The Grinch who Stole Medicare

In a storyline reminiscent of holiday favorite “The Grinch,” the Trump administration seems to be using the season of giving to plot the theft of something Americans hold dear – seniors’ Medicare, in this case.

The administration’s risky Part B experiment aims to reduce the discrepancy between what the United States and some other countries pay for prescription drugs.  The vision is simple. The United States will calculate what foreign countries pay – using an “international pricing index” – and then demand comparable prices.   

The experiment would run through the Centers for Medicare and Medicaid Innovation.  It would target Part B drugs – those injected or infused by a physician to treat conditions like cancer or rheumatoid arthritis.  And it would last for five years, from 2020 to 2025, in selected geographic regions that represent half of Medicare Part B spending.

There are just a few problems to consider.

First, foreign countries pay for their lower drug prices.  

True, the countries included in the international pricing index do often pay less for prescription drugs than Medicare does. But those countries also run a broad-scale system of metrics, regulations, budget thresholds and health care limits designed to control costs.  More often than not, patients pay the price in limited access.

Just consider the United Kingdom, one of several countries pegged for inclusion in the international pricing index.  Due to red tape and overregulation, it takes roughly 14 years for a cancer drug in the United Kingdom to go from getting a patent to becoming available to patients.  That includes an average of 16 months for the country’s cost-effectiveness “watchdog,” the National Institute for Health Care and Excellence, to appraise the drug.  For cancer patients, that’s just too long.

Meanwhile, NICE, as it’s called, approves coverage for only about one-third of innovative drugs that treat new cancers or take new approaches to existing cancers.  The reason for exclusions, overwhelmingly, is cost.

Importing foreign prices is either a mismatch of fundamentally disparate health care systems or a harbinger of things to come.  Neither bodes well for American patients.

Second, policymakers haven’t learned from past mistakes.  

The experiment hinges on private, third-party vendors who would use the international pricing index to negotiate with manufacturers – then have the drugs delivered to clinics and hospitals that need them.  As the administration envisions it, physicians could then wash their hands of the hassle of buying and billing for expensive Part B drugs themselves.

But the concept isn’t new.  It harkens back to an idea from 2006 known as the Competitive Acquisition Program.  Hardly “competitive,” that program fell flat when only a single vendor signed on to provide services.  

The concept also resembles a mainstay of commercial health insurance: pharmacy benefit managers.  These middlemen have become notorious for driving up list prices through their relentless push for higher rebates – only to pocket the savings rather than passing it along to patients.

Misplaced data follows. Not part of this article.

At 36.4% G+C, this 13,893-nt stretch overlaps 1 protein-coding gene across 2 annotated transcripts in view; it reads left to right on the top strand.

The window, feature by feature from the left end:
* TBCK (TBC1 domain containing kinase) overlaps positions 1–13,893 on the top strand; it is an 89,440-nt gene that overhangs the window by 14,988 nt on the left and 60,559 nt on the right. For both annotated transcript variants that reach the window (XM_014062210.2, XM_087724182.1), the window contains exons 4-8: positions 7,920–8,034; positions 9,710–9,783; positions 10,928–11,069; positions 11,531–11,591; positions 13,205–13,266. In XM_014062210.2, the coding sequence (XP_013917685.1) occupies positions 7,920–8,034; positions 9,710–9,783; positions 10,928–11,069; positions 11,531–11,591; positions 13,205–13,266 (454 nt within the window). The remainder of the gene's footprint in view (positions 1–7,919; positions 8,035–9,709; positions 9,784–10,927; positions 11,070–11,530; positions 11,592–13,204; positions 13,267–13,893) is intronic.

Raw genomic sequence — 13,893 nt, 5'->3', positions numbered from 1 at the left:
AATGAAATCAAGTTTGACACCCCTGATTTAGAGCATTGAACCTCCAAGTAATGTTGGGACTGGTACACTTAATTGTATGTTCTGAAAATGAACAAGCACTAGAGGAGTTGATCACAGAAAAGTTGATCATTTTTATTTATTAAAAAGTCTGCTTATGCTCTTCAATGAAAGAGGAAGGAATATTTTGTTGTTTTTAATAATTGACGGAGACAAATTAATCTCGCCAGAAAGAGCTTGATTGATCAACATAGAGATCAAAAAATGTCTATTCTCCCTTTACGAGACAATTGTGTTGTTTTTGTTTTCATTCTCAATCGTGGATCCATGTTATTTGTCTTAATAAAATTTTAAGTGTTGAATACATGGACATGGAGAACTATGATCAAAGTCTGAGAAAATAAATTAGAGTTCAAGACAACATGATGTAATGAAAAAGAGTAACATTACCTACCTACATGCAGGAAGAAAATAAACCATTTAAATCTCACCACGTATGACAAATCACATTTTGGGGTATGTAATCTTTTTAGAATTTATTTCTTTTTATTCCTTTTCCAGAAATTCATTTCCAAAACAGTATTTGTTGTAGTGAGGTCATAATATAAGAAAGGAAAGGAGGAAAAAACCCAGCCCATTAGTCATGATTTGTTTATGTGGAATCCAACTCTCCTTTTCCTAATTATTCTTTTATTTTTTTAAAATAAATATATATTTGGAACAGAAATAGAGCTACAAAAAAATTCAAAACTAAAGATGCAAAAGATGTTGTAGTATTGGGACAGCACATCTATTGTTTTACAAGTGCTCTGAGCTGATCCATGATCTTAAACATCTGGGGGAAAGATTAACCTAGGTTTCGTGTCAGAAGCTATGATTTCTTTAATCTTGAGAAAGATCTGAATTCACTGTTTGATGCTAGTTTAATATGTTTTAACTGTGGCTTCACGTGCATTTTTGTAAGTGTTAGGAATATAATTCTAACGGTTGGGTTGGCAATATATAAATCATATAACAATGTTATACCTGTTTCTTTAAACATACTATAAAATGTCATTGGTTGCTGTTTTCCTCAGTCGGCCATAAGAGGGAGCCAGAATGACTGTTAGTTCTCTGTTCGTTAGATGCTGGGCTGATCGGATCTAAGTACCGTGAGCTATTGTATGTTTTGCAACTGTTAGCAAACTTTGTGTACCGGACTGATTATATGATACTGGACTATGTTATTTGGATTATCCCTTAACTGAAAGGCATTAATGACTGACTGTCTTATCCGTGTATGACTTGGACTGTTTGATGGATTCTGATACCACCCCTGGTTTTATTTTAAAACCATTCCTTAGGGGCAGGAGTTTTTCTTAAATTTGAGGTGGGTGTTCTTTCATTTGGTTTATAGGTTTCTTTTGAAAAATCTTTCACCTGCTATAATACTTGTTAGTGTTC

In fact, cancer patients find the similarity downright frightening.  In a statement, the Community Oncology Alliance warned against “disruptive changes” proposed by the administration and alluded to “horror stories” from patients whose care has suffered at the hands of third-party pharmacy benefit managers.

Finally, the experiment’s impact on patients is broader than meets the eye.

As envisioned, the experiment will be mandatory for geographic areas that total 50 percent of Part B spending.  That could be a broad swath of the country. But, whatever its scope, the experiment’s impact will be even wider.  Because, like so many policy proposals, this one has unintended consequences.

The experiment will require lower prices for Part B drugs.  Those lower prices will then drive down the drugs’ average sales prices, even outside the experiment.  Which sounds like a good thing, except that, while physicians in the experiment will earn a flat fee, reimbursement for physicians not participating will still be calculated based on the average sales price.  

In other words, physicians outside the experiment may see their reimbursement for Part B drugs drop, even while the price they pay for the drugs remains the same.  When cost exceeds reimbursement, some physicians will throw up their hands. Physicians with narrow profit margins, such as those in solo practice or in rural areas, may be hit the hardest.  

This, in turn, means fewer physicians and fewer facilities where seniors can receive care.  That presents new logistical challenges for seniors, some of whom have limited mobility or depend upon others to take them to appointments.

And it’s worth noting that Part B drugs often treat complex or progressive conditions.  When challenges mount and care gets delayed, cancer patients may see their tumors grow. Arthritis patients may see their joints deteriorate.

But the story isn’t over.  Like the Grinch (and Ebenezer Scrooge…and George Bailey), administration officials have the chance to change course.  Through December 31, the Department of Health and Human Services will accept comments on the advanced notice of the proposed project, giving patients, physicians and advocates the chance to weigh in.   

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